An activist linked to a Democratic candidate in New York’s 21st district has been cut off from the campaign after he said the Republican in the race, Elise Stefanik, should publicly reveal whether she is in a relationship.
Michael Flynn—a supporter of Democrat Aaron Woolf in the House race in New York’s North Country—wrote in the Watertown Daily Times last Friday that Woolf’s Republican opponent, Elise Stefanik, should disclose whether she has a "private relationship with anyone."
"In a congressional race, I think it not only fair but necessary to go on the record about your relationships," Flynn wrote in a letter to the editor. "I don’t think this falls under the heading of prying eyes; it’s an indicator of what you are about as a person and candidate for congressional office."
The letter immediately drew accusations of sexism.
"Would Flynn be asking this question of a successful, single man running for office?" wrote Ashe Schow with the Washington Examiner. "He did not immediately respond to a Washington Examiner request for comment."
Woolf, the Democratic candidate, also condemned Flynn’s query in a tweet that Friday.
"I denounce the letter in today’s @WDTnews," Woolf wrote. "It is reprehensible and antithetic to what this campaign does or should represent."
However, the Daily Caller reported on Monday that Flynn is now claiming that he wrote letters to local newspapers at the behest of Woolf’s campaign. Flynn previously said in the Times letter that he was "not in any formal way affiliated with the Aaron Woolf campaign."
Flynn posted Facebook correspondence and emails with Stuart Rosenberg, Woolf’s campaign manager, and Ryan Smith, a regional field director for the New York State Democratic Party, on a local blog. One email from Smith includes topics that Flynn could write about in newspaper letters, such as "getting answers" and "public rights to be informed."
"These were the issues you were going to write about," Smith said in the email Flynn posted. "If you can get it out to the papers as soon as you can."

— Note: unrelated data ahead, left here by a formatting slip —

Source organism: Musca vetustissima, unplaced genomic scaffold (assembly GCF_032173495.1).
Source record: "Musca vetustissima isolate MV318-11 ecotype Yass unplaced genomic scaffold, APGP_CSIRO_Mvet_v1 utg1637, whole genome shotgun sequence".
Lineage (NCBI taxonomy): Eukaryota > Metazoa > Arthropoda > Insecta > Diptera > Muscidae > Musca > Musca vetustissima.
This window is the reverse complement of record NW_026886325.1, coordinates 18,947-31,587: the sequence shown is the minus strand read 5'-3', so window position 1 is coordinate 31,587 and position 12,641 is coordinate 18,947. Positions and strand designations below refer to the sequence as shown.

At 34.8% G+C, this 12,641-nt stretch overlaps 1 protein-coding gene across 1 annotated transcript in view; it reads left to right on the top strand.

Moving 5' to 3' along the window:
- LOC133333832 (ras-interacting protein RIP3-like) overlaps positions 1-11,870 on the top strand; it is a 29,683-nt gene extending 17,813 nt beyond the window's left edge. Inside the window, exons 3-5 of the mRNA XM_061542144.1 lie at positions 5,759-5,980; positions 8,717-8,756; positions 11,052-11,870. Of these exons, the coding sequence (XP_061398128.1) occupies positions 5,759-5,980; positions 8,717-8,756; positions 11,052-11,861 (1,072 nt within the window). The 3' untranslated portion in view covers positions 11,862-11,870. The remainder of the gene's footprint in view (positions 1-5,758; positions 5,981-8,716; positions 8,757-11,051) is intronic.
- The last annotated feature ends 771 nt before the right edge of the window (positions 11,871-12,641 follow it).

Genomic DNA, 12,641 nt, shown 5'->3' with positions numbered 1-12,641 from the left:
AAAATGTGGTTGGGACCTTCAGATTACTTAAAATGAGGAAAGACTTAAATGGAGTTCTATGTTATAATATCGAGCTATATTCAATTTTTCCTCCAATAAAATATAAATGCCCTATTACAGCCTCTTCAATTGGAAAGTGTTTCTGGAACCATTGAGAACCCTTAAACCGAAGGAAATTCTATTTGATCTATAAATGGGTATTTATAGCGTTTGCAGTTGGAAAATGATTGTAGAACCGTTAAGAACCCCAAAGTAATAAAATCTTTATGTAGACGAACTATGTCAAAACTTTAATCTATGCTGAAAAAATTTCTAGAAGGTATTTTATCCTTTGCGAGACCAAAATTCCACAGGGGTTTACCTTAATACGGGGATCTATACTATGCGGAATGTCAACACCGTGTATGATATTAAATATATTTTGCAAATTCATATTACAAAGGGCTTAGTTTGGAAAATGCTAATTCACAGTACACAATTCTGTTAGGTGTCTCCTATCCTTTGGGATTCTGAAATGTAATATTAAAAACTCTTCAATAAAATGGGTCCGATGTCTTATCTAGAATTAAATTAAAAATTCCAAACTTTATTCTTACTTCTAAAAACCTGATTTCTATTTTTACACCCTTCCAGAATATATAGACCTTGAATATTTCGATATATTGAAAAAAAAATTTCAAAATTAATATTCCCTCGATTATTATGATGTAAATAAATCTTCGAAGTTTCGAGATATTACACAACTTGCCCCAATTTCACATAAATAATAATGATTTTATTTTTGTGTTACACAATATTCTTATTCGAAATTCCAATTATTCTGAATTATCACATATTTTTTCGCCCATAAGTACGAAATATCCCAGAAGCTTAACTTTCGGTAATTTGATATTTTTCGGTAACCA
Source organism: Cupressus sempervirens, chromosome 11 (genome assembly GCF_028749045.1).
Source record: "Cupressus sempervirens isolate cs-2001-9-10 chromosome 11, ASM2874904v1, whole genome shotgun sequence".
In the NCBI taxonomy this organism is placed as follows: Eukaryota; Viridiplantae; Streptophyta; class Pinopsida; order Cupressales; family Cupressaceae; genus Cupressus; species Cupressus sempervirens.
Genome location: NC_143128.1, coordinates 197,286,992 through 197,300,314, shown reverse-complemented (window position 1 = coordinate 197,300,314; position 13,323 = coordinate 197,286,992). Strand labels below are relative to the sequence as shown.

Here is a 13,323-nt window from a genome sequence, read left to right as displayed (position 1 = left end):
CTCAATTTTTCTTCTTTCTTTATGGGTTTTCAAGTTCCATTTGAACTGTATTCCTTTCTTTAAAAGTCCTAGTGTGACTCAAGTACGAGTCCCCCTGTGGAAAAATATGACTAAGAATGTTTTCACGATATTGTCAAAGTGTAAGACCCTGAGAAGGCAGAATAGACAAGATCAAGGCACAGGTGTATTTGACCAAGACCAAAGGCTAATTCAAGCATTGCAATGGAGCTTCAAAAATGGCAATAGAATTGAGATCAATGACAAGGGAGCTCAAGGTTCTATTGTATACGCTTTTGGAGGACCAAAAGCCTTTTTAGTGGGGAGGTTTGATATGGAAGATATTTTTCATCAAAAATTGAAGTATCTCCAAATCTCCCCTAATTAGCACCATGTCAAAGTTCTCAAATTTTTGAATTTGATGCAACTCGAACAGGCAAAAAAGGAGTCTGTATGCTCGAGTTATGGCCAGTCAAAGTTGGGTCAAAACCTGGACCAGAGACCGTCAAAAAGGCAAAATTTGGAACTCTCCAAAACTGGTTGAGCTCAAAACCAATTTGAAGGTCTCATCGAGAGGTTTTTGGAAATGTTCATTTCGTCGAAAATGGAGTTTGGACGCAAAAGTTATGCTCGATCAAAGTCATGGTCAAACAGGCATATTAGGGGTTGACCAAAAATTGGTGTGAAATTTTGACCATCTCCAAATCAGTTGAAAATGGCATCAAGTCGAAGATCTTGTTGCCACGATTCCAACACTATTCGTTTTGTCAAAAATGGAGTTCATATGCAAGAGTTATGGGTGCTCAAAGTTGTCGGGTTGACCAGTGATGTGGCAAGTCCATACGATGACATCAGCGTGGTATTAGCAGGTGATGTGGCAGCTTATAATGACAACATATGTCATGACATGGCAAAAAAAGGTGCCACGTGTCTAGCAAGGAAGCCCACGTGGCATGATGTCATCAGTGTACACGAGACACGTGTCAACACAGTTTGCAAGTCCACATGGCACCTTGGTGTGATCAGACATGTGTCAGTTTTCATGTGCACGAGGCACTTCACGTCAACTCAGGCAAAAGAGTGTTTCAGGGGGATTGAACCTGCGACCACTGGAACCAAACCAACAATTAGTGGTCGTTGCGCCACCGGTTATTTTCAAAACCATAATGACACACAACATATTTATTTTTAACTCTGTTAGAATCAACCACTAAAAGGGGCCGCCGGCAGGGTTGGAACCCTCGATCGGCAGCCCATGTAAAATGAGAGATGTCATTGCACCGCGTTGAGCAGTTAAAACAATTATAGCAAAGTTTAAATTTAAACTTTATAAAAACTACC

However, Rosenberg said in a Facebook chat that he did not condone writing about Stefanik’s private relationships. "As I've said previously, I ask that you not pursue this. But, again, you're your own man," Rosenberg said.
Flynn wrote in an error-ridden post that the Woolf campaign gave him an informal role to pen letters about "topics I mentioned."
"Did I have informal contact with Woolf Campaign—yes I did and it's hypocritical for them to duck that point in my opinion," he said.
Flynn posted the conversations on Watertown Mayor Jeffrey Graham’s blog. Graham wrote on Monday that "it's common for campaigns to coordinate letter writing efforts in a way that bolsters the narrative of the campaign."
"Whenever someone who is married with children runs against someone not married and without children there is always some kind of effort to suggest there is something amiss with the barren candidate," Graham wrote.
"It's just how do you talk about that openly as it’s awkward. One way is to use third parties to introduce the suggestions into the debate through letters to the editor, blog posts or talk shows … There is also the so called ‘whisper campaign.’"
The Woolf campaign has vehemently denied that it asked Flynn to write the letter to the Times about Stefanik’s personal relationships. The campaign maintains that Flynn was simply a volunteer, and that he was immediately barred from participating in any further campaign activities after the letter’s publication.
Correspondence between the Woolf campaign and Flynn about informing the public referred to Stefanik’s stance on entitlement programs, said Woolf communications director Yianni Varonis.
"These exchanges were entirely focused on our efforts to get Elise Stefanik to finally come clean on her plans to cut Social Security and Medicare benefits for North Country citizens," Varonis said in an emailed statement. "Her campaign keeps pushing this story to divert attention away from the fact that, it’s been 147 days, and Elise Stefanik still refuses to say if she supports her mentor Paul Ryan’s plan to end the Medicare guarantee."
Woolf has made "women’s rights" issues a key part of his campaign, according to local media reports.
The New York House race is rated a "Toss Up" by Real Clear Politics. Stefanik is a former economic and domestic policy staffer for the George W. Bush administration, while Woolf is a filmmaker.